Organizers Yeshe Rabbit and Xochiquetzal Duti Odinsdottir made sure to take advantage of the online nature of this conference. The hashtags #PACO and #RITEaction were promoted as tools to talk about the event on social media, along with individual hashtags for each session: #PACOECO, #PACOMedia, #PACOPOC, #PACOGender, #PACOCare, #PACOBuild, #PACORights, and #PACOConsent. While these hashtags can reveal of wealth of commentary about the conference, I found that #PACO has many other uses on Twitter, so it’s more difficult to sift through to the good stuff using that hashtag alone.

Each of the sessions was also recorded, and I’m eagerly awaiting the chance to see sessions that I didn’t attend.

One theme that I noticed cropping up, and Rabbit remarked upon as well, was hospitality:

The focus for this year’s PACO was, ‘Human Rights & Relations.’ We were looking primarily in this conference at how humans oppress one another, how we can support one another instead, how we think about the issues on the table, who is at the table for the discussion, and how we can safeguard that everyone has a voice at that table. From there, the biggest theme that emerged, and it emerged brilliantly through our speakers, was that at its foundation, activism for human rights sits most effectively on a commitment to hospitality. Learning the art of welcoming people to the table, making room for those we might otherwise ignore from our positions of privilege, treating one another’s needs and preferences as worthy and sacred, and creating an atmosphere of celebration of our differences rather than competition are all aspects of the hospitality our speakers called for this weekend. “If I had to sum it up briefly, I’d say that I came away from this conference with the clear message: ‘We are all guests on this Earth. Let’s host one another while we are here with great care.’ And then we learned lots of different ways to care for one another well.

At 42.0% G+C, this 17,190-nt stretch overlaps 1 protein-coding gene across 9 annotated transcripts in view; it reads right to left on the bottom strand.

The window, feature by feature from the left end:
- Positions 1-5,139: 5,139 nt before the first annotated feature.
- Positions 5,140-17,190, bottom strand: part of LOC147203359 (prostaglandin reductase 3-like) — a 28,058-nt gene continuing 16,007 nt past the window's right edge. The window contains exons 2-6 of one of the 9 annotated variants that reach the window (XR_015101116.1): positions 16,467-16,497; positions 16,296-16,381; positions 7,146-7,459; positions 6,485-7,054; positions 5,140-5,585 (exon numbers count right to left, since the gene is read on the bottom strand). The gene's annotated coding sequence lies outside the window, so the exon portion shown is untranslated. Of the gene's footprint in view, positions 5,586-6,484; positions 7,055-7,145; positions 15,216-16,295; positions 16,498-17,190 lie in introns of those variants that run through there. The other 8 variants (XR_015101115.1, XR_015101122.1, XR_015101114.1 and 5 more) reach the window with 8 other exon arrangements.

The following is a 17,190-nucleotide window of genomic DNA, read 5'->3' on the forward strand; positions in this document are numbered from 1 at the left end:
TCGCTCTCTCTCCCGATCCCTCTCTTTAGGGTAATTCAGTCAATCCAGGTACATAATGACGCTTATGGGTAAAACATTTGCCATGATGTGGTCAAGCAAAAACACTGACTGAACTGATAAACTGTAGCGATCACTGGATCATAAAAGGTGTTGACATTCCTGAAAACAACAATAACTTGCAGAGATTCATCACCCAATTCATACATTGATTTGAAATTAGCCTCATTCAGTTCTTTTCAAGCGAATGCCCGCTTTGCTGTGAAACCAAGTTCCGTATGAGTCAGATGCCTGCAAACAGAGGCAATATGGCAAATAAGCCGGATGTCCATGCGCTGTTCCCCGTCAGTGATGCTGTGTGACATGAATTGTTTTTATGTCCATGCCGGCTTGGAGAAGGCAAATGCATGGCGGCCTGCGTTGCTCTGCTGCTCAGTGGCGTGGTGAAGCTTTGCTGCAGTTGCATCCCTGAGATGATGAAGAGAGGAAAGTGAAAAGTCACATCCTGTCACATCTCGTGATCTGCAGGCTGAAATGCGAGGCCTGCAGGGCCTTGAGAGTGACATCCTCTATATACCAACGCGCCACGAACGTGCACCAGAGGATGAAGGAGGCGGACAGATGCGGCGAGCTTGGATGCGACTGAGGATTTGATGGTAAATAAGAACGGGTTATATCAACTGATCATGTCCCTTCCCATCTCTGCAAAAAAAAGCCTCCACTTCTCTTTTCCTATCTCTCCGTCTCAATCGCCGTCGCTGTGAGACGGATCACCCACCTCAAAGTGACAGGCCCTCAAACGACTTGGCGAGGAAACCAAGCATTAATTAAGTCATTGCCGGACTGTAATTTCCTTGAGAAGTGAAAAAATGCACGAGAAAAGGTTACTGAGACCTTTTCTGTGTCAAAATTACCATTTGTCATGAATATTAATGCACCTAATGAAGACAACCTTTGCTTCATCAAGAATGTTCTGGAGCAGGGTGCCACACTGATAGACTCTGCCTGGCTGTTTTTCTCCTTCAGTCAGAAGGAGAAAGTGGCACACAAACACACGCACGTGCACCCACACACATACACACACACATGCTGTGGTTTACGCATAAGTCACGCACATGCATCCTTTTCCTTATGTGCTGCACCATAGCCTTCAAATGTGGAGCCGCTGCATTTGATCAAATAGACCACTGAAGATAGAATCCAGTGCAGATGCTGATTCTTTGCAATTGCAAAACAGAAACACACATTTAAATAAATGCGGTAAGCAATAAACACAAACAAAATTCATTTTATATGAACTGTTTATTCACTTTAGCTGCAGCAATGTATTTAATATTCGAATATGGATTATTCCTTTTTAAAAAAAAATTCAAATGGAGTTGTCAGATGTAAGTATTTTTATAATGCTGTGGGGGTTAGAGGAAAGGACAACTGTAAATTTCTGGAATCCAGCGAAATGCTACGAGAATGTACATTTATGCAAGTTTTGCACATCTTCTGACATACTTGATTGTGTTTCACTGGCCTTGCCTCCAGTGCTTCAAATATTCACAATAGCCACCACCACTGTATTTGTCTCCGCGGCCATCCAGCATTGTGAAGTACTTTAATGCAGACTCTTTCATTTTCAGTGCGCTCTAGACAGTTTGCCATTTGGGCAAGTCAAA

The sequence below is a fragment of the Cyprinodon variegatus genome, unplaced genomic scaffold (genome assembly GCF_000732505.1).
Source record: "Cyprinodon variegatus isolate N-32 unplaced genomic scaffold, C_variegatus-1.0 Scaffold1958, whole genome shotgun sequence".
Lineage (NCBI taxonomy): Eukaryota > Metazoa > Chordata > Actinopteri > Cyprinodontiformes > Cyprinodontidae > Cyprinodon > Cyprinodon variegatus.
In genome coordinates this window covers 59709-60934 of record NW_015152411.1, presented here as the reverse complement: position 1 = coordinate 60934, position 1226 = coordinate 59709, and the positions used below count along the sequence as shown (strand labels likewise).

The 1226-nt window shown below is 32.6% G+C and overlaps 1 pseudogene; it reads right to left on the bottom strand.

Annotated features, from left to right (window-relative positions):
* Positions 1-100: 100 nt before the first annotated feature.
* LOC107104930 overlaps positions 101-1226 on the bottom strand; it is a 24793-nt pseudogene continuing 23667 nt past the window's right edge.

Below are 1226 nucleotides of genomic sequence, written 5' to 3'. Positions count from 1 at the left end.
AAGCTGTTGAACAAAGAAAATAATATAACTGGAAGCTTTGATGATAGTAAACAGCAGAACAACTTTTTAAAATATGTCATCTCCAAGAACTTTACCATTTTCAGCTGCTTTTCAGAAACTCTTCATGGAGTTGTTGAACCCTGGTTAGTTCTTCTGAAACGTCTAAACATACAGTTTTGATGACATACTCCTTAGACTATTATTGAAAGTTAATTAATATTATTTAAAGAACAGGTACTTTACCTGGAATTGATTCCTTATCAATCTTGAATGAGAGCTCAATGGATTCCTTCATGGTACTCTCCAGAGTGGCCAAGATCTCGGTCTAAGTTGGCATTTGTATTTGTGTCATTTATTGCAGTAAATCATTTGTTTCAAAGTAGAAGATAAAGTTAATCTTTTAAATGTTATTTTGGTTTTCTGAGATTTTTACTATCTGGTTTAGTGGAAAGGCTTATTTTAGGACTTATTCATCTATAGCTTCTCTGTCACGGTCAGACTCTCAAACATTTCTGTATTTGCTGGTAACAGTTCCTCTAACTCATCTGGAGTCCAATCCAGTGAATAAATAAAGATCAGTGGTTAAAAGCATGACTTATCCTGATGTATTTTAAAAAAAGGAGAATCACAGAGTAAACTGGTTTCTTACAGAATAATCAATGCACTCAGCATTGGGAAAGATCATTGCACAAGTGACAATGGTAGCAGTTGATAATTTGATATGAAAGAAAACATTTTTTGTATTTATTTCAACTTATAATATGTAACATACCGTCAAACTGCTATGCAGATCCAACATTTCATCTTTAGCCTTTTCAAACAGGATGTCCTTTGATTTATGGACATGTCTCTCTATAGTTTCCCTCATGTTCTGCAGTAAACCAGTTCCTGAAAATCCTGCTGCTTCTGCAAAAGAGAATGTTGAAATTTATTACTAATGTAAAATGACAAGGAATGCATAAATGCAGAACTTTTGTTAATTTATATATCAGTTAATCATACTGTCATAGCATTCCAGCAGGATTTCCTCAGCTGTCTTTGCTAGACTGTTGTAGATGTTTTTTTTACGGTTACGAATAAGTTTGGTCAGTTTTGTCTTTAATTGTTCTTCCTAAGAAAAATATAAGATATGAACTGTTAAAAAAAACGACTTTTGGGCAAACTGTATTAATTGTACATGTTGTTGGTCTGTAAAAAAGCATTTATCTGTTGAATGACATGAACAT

Could hospitality be one of those elusive shared values among the many Pagan, Polytheist, and Indigenous religious communities? I won’t say for sure that it is, but as someone who is always seeking to articulate the common thread among our traditions, it certainly appeals. Hospitality is implicit in being able to talk with, and ultimately work with, people of widely different viewpoints by setting those aside long enough to find common goals. While it’s possible to suppress or ignore differences among people working together, it’s a lot harder to vilify someone of a different color, political affiliation, or socioeconomic class if you know them to be a human being, too.